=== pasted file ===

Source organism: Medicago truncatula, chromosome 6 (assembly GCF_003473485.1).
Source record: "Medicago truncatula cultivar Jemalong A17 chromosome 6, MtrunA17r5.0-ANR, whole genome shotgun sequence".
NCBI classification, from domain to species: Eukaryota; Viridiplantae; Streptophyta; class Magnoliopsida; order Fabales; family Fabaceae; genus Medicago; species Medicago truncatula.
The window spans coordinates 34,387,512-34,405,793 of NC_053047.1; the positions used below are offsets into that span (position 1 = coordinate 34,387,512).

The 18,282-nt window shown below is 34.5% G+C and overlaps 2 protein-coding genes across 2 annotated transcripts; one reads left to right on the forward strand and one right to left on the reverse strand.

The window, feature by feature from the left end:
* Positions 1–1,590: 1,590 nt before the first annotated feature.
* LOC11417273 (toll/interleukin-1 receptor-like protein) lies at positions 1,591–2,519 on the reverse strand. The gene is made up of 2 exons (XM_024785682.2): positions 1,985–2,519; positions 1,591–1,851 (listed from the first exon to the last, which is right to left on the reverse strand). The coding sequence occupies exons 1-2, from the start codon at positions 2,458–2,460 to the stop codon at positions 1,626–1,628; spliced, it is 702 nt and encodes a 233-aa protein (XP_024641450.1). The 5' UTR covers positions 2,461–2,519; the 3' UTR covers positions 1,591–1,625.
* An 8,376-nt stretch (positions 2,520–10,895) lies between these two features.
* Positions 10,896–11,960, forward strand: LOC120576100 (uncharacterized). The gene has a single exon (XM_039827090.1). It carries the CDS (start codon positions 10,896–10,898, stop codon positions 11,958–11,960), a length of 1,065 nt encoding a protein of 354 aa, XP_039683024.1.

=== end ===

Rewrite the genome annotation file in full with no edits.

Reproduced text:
Source organism: Medicago truncatula, chromosome 6 (assembly GCF_003473485.1).
Source record: "Medicago truncatula cultivar Jemalong A17 chromosome 6, MtrunA17r5.0-ANR, whole genome shotgun sequence".
NCBI classification, from domain to species: Eukaryota; Viridiplantae; Streptophyta; class Magnoliopsida; order Fabales; family Fabaceae; genus Medicago; species Medicago truncatula.
The window spans coordinates 34,387,512-34,405,793 of NC_053047.1; the positions used below are offsets into that span (position 1 = coordinate 34,387,512).

The 18,282-nt window shown below is 34.5% G+C and overlaps 2 protein-coding genes across 2 annotated transcripts; one reads left to right on the forward strand and one right to left on the reverse strand.

The window, feature by feature from the left end:
* Positions 1–1,590: 1,590 nt before the first annotated feature.
* LOC11417273 (toll/interleukin-1 receptor-like protein) lies at positions 1,591–2,519 on the reverse strand. The gene is made up of 2 exons (XM_024785682.2): positions 1,985–2,519; positions 1,591–1,851 (listed from the first exon to the last, which is right to left on the reverse strand). The coding sequence occupies exons 1-2, from the start codon at positions 2,458–2,460 to the stop codon at positions 1,626–1,628; spliced, it is 702 nt and encodes a 233-aa protein (XP_024641450.1). The 5' UTR covers positions 2,461–2,519; the 3' UTR covers positions 1,591–1,625.
* An 8,376-nt stretch (positions 2,520–10,895) lies between these two features.
* Positions 10,896–11,960, forward strand: LOC120576100 (uncharacterized). The gene has a single exon (XM_039827090.1). It carries the CDS (start codon positions 10,896–10,898, stop codon positions 11,958–11,960), a length of 1,065 nt encoding a protein of 354 aa, XP_039683024.1.